Charles important to campus “cohesiveness,” says VUSAC President. DELPHINE JI/THE VARSITY

Toronto City Council is in the process of soliciting feedback from Victoria University and the Victoria University Students’ Administrative Council (VUSAC) about the possibility of converting Charles Street West into a two-way street.

The proposal aims to alleviate additional traffic resulting from new developments in the area, according to Toronto Ward 27 Councillor Kristyn Wong-Tam.

Charles Street West, which currently runs one-way right through the heart of Victoria University, is, in its present state, fundamental to the “cohesiveness” of Victoria’s piece of campus, wrote VUSAC President Zahavah Kay in an email to The Varsity.

“Vic students cross Charles Street regularly, every day, multiple times a day,” said Kay. “You have to cross Charles Street… if you want to eat, and print something and go to class: you’re crossing Charles Street dozens of times a day.”

According to Kay, Charles Street West’s transformation into a two-way street, with increased traffic, would threaten the safety of students who hustle daily from residence to the dining halls to Vic administration offices. She noted that the street “literally divides Vic in half.” There are two residences and a student centre on one side of the street, with two residences and a dining hall on the other side.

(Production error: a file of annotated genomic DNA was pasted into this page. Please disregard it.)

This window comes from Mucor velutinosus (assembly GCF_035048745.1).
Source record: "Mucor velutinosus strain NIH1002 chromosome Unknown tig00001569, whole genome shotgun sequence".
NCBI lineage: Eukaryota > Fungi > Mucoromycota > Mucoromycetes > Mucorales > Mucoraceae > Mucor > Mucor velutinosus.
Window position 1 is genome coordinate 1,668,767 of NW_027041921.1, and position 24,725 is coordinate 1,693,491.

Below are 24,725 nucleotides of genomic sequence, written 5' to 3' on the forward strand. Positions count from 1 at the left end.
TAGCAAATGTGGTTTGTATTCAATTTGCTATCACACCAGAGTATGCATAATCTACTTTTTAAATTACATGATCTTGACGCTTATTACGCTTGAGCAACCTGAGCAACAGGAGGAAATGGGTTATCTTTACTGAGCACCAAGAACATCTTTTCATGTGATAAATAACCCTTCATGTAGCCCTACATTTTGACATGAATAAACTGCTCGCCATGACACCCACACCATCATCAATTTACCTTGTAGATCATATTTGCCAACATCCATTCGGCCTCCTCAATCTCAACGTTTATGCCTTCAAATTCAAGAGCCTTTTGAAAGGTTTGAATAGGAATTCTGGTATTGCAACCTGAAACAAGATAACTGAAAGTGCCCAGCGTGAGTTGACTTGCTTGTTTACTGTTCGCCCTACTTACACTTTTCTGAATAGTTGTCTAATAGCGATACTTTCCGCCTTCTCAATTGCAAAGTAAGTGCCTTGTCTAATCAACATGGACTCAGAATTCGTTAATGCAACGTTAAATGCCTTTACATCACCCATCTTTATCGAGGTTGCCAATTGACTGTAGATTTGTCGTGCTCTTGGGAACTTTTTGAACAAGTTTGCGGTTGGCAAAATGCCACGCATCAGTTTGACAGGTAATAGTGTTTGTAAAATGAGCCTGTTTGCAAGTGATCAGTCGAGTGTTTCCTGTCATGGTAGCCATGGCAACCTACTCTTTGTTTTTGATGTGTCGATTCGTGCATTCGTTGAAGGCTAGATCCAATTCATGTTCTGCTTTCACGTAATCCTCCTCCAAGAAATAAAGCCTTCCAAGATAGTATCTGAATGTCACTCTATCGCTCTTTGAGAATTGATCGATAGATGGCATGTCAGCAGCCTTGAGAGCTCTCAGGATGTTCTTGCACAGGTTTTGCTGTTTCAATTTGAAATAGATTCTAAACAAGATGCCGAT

Kay also voiced her concerns about parking and accessibility if Charles Street West stopped being one-way, and said that the “pedestrian campus feel” — with more benches and places to study — would be at stake if the proposed change saw the light of day.

Wong-Tam told The Varsity that the city is soliciting advice from the Vic community because they “want to make sure that there’s some predictability, with respect to pedestrian and cycling movement. So one thing that we’re doing is trying to get a sense of what the community wants.” In addition, “Transportation Service staff are prepared to consider [the change], but we need to know whether or not there is broader community support.”

The Bursar of Victoria University, Ray deSouza, wrote in statement to The Varsity that “no decisions have been made. Feedback is currently been solicited from all stakeholders. Wong-Tam has invited us to a meeting to discuss this issue. We are grateful to the councillor for this opportunity.”

Kay plans to accept the councillor’s invitation as well. “It’s not a set in stone plan, it’s very much a discussion right now,” Kay wrote. “We’re going to get to talk with them about what Charles Street means to the Vic community as it is right now, hear a little bit more about their feasibility report and then just go from there.”

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